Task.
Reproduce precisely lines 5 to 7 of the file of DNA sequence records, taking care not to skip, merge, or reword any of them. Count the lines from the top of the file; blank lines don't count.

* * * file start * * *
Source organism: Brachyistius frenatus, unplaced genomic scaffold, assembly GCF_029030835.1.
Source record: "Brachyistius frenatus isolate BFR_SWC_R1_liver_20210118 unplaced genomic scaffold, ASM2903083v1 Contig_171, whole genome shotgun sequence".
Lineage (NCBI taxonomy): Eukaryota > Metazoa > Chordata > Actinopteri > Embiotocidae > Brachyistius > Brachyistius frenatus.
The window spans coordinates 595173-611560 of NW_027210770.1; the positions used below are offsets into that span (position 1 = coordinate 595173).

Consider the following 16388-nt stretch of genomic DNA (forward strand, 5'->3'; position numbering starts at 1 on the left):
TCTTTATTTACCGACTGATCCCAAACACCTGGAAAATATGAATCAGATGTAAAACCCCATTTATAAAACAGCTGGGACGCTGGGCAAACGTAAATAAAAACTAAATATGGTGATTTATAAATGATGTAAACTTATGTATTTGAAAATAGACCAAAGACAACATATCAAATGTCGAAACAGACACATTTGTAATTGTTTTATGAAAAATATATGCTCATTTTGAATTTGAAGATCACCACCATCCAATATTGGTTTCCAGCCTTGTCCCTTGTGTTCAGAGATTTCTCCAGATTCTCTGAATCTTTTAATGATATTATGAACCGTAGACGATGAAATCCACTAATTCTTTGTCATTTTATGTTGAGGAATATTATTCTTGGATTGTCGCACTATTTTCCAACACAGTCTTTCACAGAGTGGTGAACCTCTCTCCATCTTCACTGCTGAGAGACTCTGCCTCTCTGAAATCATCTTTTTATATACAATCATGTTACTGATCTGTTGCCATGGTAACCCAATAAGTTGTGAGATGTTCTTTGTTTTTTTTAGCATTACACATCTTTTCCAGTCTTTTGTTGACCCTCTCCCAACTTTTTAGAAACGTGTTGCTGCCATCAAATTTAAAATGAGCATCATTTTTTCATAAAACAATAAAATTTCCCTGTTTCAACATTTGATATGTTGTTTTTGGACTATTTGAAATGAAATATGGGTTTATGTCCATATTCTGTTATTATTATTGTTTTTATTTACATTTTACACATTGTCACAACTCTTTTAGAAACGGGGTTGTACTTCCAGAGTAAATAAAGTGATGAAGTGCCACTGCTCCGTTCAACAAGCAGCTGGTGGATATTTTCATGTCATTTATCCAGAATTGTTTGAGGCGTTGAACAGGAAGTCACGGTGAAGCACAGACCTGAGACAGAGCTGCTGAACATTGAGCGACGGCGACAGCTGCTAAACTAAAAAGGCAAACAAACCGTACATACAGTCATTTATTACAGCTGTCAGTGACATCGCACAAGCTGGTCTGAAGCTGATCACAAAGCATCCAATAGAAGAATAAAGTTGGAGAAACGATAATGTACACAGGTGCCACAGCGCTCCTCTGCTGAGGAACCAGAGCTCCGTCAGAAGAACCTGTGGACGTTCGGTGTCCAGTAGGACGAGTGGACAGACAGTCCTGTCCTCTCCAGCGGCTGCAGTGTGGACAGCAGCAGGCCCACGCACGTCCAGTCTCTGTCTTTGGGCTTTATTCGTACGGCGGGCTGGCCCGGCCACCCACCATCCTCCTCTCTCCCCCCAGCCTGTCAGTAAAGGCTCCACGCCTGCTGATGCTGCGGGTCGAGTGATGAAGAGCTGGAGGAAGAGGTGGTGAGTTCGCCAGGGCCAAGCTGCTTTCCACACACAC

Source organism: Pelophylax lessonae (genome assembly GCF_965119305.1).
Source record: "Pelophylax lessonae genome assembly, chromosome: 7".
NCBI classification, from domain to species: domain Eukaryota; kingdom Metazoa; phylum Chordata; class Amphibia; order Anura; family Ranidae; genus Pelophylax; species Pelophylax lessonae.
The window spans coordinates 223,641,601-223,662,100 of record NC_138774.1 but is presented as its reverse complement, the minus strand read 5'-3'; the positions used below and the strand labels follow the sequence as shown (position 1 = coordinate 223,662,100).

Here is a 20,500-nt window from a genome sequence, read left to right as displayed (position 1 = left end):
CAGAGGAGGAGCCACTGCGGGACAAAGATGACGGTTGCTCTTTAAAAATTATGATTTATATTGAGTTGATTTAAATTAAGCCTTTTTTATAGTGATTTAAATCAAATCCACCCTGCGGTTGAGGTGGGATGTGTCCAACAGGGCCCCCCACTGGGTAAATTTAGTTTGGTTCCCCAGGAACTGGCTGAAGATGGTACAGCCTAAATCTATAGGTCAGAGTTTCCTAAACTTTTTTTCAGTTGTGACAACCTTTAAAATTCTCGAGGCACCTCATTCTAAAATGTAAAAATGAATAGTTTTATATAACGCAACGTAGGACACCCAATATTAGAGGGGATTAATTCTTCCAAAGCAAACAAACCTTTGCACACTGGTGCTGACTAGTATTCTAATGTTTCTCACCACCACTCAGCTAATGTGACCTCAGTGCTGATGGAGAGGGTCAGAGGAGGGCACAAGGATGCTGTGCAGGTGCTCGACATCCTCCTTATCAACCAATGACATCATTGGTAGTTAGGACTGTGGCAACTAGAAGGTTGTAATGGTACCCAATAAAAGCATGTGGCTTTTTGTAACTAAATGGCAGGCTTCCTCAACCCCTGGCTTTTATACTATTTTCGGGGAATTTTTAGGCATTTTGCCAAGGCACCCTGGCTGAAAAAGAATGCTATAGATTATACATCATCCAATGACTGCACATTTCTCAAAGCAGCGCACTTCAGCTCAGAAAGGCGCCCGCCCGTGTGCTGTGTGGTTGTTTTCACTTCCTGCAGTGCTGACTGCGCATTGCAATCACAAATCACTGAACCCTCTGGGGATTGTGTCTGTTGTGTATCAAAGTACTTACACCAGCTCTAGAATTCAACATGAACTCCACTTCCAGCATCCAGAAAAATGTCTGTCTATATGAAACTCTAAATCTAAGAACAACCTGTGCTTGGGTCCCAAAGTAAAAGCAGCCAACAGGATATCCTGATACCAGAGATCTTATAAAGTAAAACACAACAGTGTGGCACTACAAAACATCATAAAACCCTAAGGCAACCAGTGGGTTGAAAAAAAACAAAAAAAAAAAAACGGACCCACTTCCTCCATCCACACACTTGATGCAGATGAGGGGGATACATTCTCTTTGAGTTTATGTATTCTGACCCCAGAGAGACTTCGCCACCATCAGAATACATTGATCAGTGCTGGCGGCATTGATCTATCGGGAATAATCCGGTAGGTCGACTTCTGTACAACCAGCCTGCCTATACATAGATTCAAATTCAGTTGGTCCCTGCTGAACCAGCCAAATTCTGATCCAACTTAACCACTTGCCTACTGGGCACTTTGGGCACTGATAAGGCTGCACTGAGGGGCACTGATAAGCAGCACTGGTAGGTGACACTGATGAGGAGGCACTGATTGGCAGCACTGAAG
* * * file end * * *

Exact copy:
Consider the following 16388-nt stretch of genomic DNA (forward strand, 5'->3'; position numbering starts at 1 on the left):
TCTTTATTTACCGACTGATCCCAAACACCTGGAAAATATGAATCAGATGTAAAACCCCATTTATAAAACAGCTGGGACGCTGGGCAAACGTAAATAAAAACTAAATATGGTGATTTATAAATGATGTAAACTTATGTATTTGAAAATAGACCAAAGACAACATATCAAATGTCGAAACAGACACATTTGTAATTGTTTTATGAAAAATATATGCTCATTTTGAATTTGAAGATCACCACCATCCAATATTGGTTTCCAGCCTTGTCCCTTGTGTTCAGAGATTTCTCCAGATTCTCTGAATCTTTTAATGATATTATGAACCGTAGACGATGAAATCCACTAATTCTTTGTCATTTTATGTTGAGGAATATTATTCTTGGATTGTCGCACTATTTTCCAACACAGTCTTTCACAGAGTGGTGAACCTCTCTCCATCTTCACTGCTGAGAGACTCTGCCTCTCTGAAATCATCTTTTTATATACAATCATGTTACTGATCTGTTGCCATGGTAACCCAATAAGTTGTGAGATGTTCTTTGTTTTTTTTAGCATTACACATCTTTTCCAGTCTTTTGTTGACCCTCTCCCAACTTTTTAGAAACGTGTTGCTGCCATCAAATTTAAAATGAGCATCATTTTTTCATAAAACAATAAAATTTCCCTGTTTCAACATTTGATATGTTGTTTTTGGACTATTTGAAATGAAATATGGGTTTATGTCCATATTCTGTTATTATTATTGTTTTTATTTACATTTTACACATTGTCACAACTCTTTTAGAAACGGGGTTGTACTTCCAGAGTAAATAAAGTGATGAAGTGCCACTGCTCCGTTCAACAAGCAGCTGGTGGATATTTTCATGTCATTTATCCAGAATTGTTTGAGGCGTTGAACAGGAAGTCACGGTGAAGCACAGACCTGAGACAGAGCTGCTGAACATTGAGCGACGGCGACAGCTGCTAAACTAAAAAGGCAAACAAACCGTACATACAGTCATTTATTACAGCTGTCAGTGACATCGCACAAGCTGGTCTGAAGCTGATCACAAAGCATCCAATAGAAGAATAAAGTTGGAGAAACGATAATGTACACAGGTGCCACAGCGCTCCTCTGCTGAGGAACCAGAGCTCCGTCAGAAGAACCTGTGGACGTTCGGTGTCCAGTAGGACGAGTGGACAGACAGTCCTGTCCTCTCCAGCGGCTGCAGTGTGGACAGCAGCAGGCCCACGCACGTCCAGTCTCTGTCTTTGGGCTTTATTCGTACGGCGGGCTGGCCCGGCCACCCACCATCCTCCTCTCTCCCCCCAGCCTGTCAGTAAAGGCTCCACGCCTGCTGATGCTGCGGGTCGAGTGATGAAGAGCTGGAGGAAGAGGTGGTGAGTTCGCCAGGGCCAAGCTGCTTTCCACACACAC

Source organism: Pelophylax lessonae (genome assembly GCF_965119305.1).